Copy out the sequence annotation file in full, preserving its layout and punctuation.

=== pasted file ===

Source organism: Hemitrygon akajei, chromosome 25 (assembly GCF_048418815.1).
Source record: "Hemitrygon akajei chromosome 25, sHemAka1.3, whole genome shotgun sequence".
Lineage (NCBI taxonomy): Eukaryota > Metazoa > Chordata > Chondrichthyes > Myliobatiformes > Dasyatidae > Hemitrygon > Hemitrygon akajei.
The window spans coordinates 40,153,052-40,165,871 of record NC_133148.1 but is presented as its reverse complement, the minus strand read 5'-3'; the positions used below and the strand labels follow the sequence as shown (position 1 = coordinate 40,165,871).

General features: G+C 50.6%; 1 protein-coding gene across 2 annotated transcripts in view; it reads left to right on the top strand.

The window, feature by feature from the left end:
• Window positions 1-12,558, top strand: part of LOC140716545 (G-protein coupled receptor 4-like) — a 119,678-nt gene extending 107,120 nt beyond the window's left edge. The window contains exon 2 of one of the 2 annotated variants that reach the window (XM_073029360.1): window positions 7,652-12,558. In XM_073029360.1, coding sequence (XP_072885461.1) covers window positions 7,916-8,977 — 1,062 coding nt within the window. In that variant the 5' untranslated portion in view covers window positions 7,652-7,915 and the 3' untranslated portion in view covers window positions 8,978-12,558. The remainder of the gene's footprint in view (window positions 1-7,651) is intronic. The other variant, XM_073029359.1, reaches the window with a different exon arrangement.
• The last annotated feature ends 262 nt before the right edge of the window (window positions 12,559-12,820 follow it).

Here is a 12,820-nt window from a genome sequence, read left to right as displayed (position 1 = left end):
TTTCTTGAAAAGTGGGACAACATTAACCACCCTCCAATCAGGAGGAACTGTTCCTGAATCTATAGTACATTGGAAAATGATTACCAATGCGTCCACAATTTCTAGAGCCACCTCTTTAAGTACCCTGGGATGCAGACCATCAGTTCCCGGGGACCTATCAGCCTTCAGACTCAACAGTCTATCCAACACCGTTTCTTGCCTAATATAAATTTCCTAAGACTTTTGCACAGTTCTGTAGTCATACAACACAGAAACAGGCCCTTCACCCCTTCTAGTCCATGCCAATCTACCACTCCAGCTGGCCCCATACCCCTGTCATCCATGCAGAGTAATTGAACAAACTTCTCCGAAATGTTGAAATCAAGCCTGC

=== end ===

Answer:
Source organism: Hemitrygon akajei, chromosome 25 (assembly GCF_048418815.1).
Source record: "Hemitrygon akajei chromosome 25, sHemAka1.3, whole genome shotgun sequence".
Lineage (NCBI taxonomy): Eukaryota > Metazoa > Chordata > Chondrichthyes > Myliobatiformes > Dasyatidae > Hemitrygon > Hemitrygon akajei.
The window spans coordinates 40,153,052-40,165,871 of record NC_133148.1 but is presented as its reverse complement, the minus strand read 5'-3'; the positions used below and the strand labels follow the sequence as shown (position 1 = coordinate 40,165,871).

General features: G+C 50.6%; 1 protein-coding gene across 2 annotated transcripts in view; it reads left to right on the top strand.

The window, feature by feature from the left end:
• Window positions 1-12,558, top strand: part of LOC140716545 (G-protein coupled receptor 4-like) — a 119,678-nt gene extending 107,120 nt beyond the window's left edge. The window contains exon 2 of one of the 2 annotated variants that reach the window (XM_073029360.1): window positions 7,652-12,558. In XM_073029360.1, coding sequence (XP_072885461.1) covers window positions 7,916-8,977 — 1,062 coding nt within the window. In that variant the 5' untranslated portion in view covers window positions 7,652-7,915 and the 3' untranslated portion in view covers window positions 8,978-12,558. The remainder of the gene's footprint in view (window positions 1-7,651) is intronic. The other variant, XM_073029359.1, reaches the window with a different exon arrangement.
• The last annotated feature ends 262 nt before the right edge of the window (window positions 12,559-12,820 follow it).

Here is a 12,820-nt window from a genome sequence, read left to right as displayed (position 1 = left end):
TTTCTTGAAAAGTGGGACAACATTAACCACCCTCCAATCAGGAGGAACTGTTCCTGAATCTATAGTACATTGGAAAATGATTACCAATGCGTCCACAATTTCTAGAGCCACCTCTTTAAGTACCCTGGGATGCAGACCATCAGTTCCCGGGGACCTATCAGCCTTCAGACTCAACAGTCTATCCAACACCGTTTCTTGCCTAATATAAATTTCCTAAGACTTTTGCACAGTTCTGTAGTCATACAACACAGAAACAGGCCCTTCACCCCTTCTAGTCCATGCCAATCTACCACTCCAGCTGGCCCCATACCCCTGTCATCCATGCAGAGTAATTGAACAAACTTCTCCGAAATGTTGAAATCAAGCCTGC